Adam Richmond and Matt Wells each review "Teamster Rebellion" by Farrell Dobbs, which documents the historical Teamsters strikes in Minneapolis in the mid-30's.
A Review by Adam Richmond
This book is a beautiful piece of working class history. It is about an nearly forgotten story of how the Teamsters famous strike in the heartland of the United States in 1934 came to be. This strike has one of three very important city-wide general strikes to take place in that year. The leaders of the strike had been won to the revolutionary Marxism of Leon Trotsky.
I regret having waited until I was 47 to have read this book, as it contains many important political lessons for revolutionary-minded workers today. The determined efforts by labor militants in the Teamsters of Minneapolis, Minnesota, forced the Teamsters bureaucratic leadership to accept one militant action after another, efforts that permanently altered the character of the Teamsters union. These struggles made the Teamsters a beacon of struggle for many working people throughout the US.
For revolutionary minded in the US, it can seem like the labor unions can never be a force for dramatic social change or struggle. This book starts the story of how the labor movement can force militant action to defend working people, in spite of the conservative and even reactionary leadership of American labor unions. Teamster Rebellion is the first of several important books on this struggle, by Trotskyist and Teamster leader Farrell Dobbs. The other books, Teamster Power, Teamster Politics and Teamster Bureaucracy, detail the struggle of militant workers determined and organized to fight and win.
A Review by Matt Wells
Having just finished reading this hugely inspiring book I thought I'd tell you about it in the hope that you might pick it up and let it inspire you, particularly during the increasingly difficult times many of us find ourselves in at work today.
The first of four books in a series, this is a true life account of the struggles for union recognition fought by the transport workers in Minnesota, US in 1934.
teamsters.jpgIt is particularly inspiring in that it wasn't just that honest working men and their families faced a struggle against the bosses who were always intent on holding down their pay and working conditions in the pursuit of private gain. They also faced a struggle against their own leadership - the officials of their union (The Teamsters) - who sought to keep the workers divided and weak in order to protect their own positions and the privileges that went with them.
Dobbs' account gets to the heart of what trade unionism is all about, showing how workers' innate ability to organise and manage their affairs on a collective basis is brought into sharp focus by the battles to improve their lives. The striking workers go to extraordinary lengths to ensure that the bosses have a real fight on their hands, ensuring support for the strike stays solid by making sure the poor and needy are fed, the sick and wounded are tended to and the lies and slander of the bosses are rebutted with the truth.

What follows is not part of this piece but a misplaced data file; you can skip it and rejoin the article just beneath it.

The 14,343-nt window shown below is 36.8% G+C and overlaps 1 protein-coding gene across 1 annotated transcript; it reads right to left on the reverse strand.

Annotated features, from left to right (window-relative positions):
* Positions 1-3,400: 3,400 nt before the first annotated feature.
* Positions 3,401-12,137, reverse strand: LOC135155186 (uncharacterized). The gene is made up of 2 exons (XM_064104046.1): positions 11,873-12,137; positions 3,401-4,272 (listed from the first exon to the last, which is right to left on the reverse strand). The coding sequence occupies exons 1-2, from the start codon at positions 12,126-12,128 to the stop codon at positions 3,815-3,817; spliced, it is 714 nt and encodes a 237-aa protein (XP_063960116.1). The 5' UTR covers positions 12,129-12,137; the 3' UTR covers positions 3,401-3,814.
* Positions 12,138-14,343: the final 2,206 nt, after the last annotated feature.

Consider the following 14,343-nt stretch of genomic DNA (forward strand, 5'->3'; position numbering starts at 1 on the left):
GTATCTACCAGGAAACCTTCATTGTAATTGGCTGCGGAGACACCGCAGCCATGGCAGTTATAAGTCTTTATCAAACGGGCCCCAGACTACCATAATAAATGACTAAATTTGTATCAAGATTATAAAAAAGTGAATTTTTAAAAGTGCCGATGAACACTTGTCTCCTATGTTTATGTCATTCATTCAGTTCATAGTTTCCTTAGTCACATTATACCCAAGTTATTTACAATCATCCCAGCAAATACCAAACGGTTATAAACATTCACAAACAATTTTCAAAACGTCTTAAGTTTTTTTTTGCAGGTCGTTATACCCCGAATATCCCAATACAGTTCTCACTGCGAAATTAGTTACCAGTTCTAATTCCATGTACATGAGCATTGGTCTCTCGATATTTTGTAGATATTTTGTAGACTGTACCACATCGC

dobbs_farrell.jpgAgainst a backdrop of economic depression, the strike movement that is recounted here by Dobbs threw up genuine leaders whose authority was tested again and again and legitimised in the heat of the struggles for the right of workers to organise and to win improvements to their pay and conditions. Dobbs, who later became a prominent leader of the American Trotskyist movement, was a key figure in leading the 1934 strike alongside others who were not prepared to accept the ‘business agents' in the union leadership. These ‘agents' would use all kinds of trickery and corruption to ensure they held onto power rather than providing real leadership on the basis of trade union principles such as democracy and solidarity.
The workers and those fighting alongside them, such as the unemployed, soon realised that they could not trust the bosses or the politicians or the police who were frequently used against them at the behest of the bosses. Unprovoked violence was unleashed upon the pickets, who were using entirely peaceful methods up until the point when they were forced to defend themselves - some of whom died at the hands of the police.
The book is anything but dry and abstract even in its discussion of the strategic and tactical considerations that were key to winning the campaign. These are brought out vividly with accounts of the colourful characters and often amusing anecdotes. The book is engaging and moves along at a pace. For me it was a real ‘page turner'.
There are also a number of black and white photographs of key figures, demonstrations and picket battles and pages from ‘The Organiser', the strike committee's newspaper which was produced regularly throughout the strikes to counter the bosses' propaganda in the mainstream media.
Obviously I haven't gone into too much detail here but I will spoil the ending by telling you that the union won, forcing the bosses to accept recognition of the union for a majority of workers in the industry which gave them a position of strength to fight for further recognition and improvements to workers' lives.
The key message for me is that it is through the struggles of militant trade unions that working people are able to protect and gain improvements to their pay and working conditions. It is as true today as it was in 1934.
‘Teamster Rebellion' by Farrell Dobbs (ISBN 0-87348-973-X ) is published by Pathfinder Press and is available from Wellred Books in the UK.